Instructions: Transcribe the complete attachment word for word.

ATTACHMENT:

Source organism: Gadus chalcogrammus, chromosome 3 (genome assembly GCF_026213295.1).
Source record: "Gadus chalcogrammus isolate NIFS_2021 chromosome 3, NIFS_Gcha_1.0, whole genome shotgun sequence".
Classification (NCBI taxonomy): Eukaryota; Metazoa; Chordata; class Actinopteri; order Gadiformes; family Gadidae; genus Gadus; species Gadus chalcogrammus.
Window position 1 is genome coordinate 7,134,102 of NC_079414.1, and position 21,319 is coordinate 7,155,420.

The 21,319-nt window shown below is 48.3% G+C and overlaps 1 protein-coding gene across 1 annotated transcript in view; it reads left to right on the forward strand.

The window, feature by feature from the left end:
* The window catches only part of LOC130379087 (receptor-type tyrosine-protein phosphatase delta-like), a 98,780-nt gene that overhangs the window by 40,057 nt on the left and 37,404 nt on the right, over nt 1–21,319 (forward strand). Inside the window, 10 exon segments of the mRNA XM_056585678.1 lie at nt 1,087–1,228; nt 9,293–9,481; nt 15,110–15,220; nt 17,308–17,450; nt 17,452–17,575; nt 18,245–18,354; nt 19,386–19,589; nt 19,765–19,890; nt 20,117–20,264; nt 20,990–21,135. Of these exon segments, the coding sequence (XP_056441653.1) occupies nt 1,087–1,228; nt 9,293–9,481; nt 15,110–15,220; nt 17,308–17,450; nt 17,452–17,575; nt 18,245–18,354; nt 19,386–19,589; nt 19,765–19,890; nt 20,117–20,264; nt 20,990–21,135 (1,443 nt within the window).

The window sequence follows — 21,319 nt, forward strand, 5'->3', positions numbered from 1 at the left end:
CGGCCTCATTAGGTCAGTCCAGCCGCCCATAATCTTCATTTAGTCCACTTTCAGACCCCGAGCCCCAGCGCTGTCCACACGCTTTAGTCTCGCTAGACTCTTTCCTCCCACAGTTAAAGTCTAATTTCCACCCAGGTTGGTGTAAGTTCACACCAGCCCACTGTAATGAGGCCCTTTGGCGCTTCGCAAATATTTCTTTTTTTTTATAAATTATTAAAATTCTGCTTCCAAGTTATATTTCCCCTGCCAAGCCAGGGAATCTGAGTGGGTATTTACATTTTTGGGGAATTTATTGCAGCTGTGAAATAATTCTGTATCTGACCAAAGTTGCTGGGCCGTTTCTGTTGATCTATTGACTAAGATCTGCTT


Source organism: Gadus chalcogrammus, chromosome 3 (genome assembly GCF_026213295.1).
Source record: "Gadus chalcogrammus isolate NIFS_2021 chromosome 3, NIFS_Gcha_1.0, whole genome shotgun sequence".
Classification (NCBI taxonomy): Eukaryota; Metazoa; Chordata; class Actinopteri; order Gadiformes; family Gadidae; genus Gadus; species Gadus chalcogrammus.
Window position 1 is genome coordinate 7,134,102 of NC_079414.1, and position 21,319 is coordinate 7,155,420.

The 21,319-nt window shown below is 48.3% G+C and overlaps 1 protein-coding gene across 1 annotated transcript in view; it reads left to right on the forward strand.

The window, feature by feature from the left end:
* The window catches only part of LOC130379087 (receptor-type tyrosine-protein phosphatase delta-like), a 98,780-nt gene that overhangs the window by 40,057 nt on the left and 37,404 nt on the right, over nt 1–21,319 (forward strand). Inside the window, 10 exon segments of the mRNA XM_056585678.1 lie at nt 1,087–1,228; nt 9,293–9,481; nt 15,110–15,220; nt 17,308–17,450; nt 17,452–17,575; nt 18,245–18,354; nt 19,386–19,589; nt 19,765–19,890; nt 20,117–20,264; nt 20,990–21,135. Of these exon segments, the coding sequence (XP_056441653.1) occupies nt 1,087–1,228; nt 9,293–9,481; nt 15,110–15,220; nt 17,308–17,450; nt 17,452–17,575; nt 18,245–18,354; nt 19,386–19,589; nt 19,765–19,890; nt 20,117–20,264; nt 20,990–21,135 (1,443 nt within the window).

The window sequence follows — 21,319 nt, forward strand, 5'->3', positions numbered from 1 at the left end:
CGGCCTCATTAGGTCAGTCCAGCCGCCCATAATCTTCATTTAGTCCACTTTCAGACCCCGAGCCCCAGCGCTGTCCACACGCTTTAGTCTCGCTAGACTCTTTCCTCCCACAGTTAAAGTCTAATTTCCACCCAGGTTGGTGTAAGTTCACACCAGCCCACTGTAATGAGGCCCTTTGGCGCTTCGCAAATATTTCTTTTTTTTTATAAATTATTAAAATTCTGCTTCCAAGTTATATTTCCCCTGCCAAGCCAGGGAATCTGAGTGGGTATTTACATTTTTGGGGAATTTATTGCAGCTGTGAAATAATTCTGTATCTGACCAAAGTTGCTGGGCCGTTTCTGTTGATCTATTGACTAAGATCTGCTT